When the A-line rapid-bus service debuted two summers ago, transit planners called it a "historic" addition to the Twin Cities' public transportation network. Since then, the A-line has proved to be a star performer for Metro Transit, with ridership along the route increasing by more than a third in its first year alone.
In the coming years, 10 more rapid-bus lines will snake throughout the metro's busiest transit corridors — and last week, the network's build-out reached two milestones. Advocates say rapid-bus service offers passengers a light-rail-like experience but is far cheaper to build and maintain.
On Wednesday, the Metropolitan Council approved a $13 million contract with Thomas and Sons Construction of Rogers to build the C-line, the Twin Cities' third rapid-bus line, which will run from downtown Minneapolis to the Brooklyn Center Transit Station, largely along Penn Avenue. The $37 million C-line is expected to begin passenger service next year.
And Metro Transit is seeking feedback on station plans for the D-line along the Route 5 corridor, which has the highest bus ridership in the Twin Cities, running from Brooklyn Park to the Mall of America.
Rapid-bus service is generally faster than traditional buses. A 2012 study found that regular buses in the Twin Cities were moving just 42 percent of the time they're in service; otherwise, they're boarding customers, sitting at red lights or stuck in traffic.
Time is saved because there are fewer rapid-bus stations (and therefore, fewer stops), and passengers pay their fares before boarding, so the bus doesn't need to hover while riders fish out their fares or Go-To cards. Passengers can board at the front of the bus as well as the back. And curbs are extended, so buses don't have to pull in and out of traffic.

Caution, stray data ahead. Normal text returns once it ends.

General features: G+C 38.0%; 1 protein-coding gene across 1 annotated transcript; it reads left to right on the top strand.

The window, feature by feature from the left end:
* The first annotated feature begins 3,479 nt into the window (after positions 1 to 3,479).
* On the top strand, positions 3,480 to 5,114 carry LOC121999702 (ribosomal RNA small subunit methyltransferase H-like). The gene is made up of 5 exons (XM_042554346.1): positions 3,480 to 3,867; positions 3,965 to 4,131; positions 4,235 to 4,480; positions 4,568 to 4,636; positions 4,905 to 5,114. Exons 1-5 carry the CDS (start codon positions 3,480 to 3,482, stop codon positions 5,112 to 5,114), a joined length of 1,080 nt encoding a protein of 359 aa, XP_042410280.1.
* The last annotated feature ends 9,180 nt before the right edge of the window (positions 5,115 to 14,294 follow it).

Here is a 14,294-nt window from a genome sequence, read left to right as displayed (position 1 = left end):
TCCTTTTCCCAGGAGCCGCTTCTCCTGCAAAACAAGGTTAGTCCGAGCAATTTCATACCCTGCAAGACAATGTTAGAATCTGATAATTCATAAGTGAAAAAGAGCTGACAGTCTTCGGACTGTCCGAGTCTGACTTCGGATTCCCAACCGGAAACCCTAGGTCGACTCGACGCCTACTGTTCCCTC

In addition, rapid buses have traffic signal prioritization at certain intersections — meaning they can "ask" signals for early or extended green lights so they can keep moving.
"The A-line has so far been extremely effective in achieving a 25 percent reduction in running times, which is quite significant on an urban corridor like Snelling Avenue," said Andrew Guthrie, a doctorate candidate at the Humphrey School of Public Affairs at the University of Minnesota.
Metro Transit says the A-line corridor has seen 5 percent month-over-month increases in ridership during its second year. The A-line is well situated, because it serves the Blue Line 46th Street LRT station on one end and Rosedale mall on the other. In between, there's the Snelling Avenue Green Line LRT stop, the State Fairgrounds and several colleges, including Macalester and Hamline.
"Some people do have to walk more to get to the bus stop, so it can be inconvenient, especially if people are senior citizens, or people with strollers," said Jessica Treat, executive director of Transit for Livable Communities & St. Paul Smart Trips.
But, Treat notes, the rapid-bus stops are heated and well lit, and they have pylons with real-time arrival information.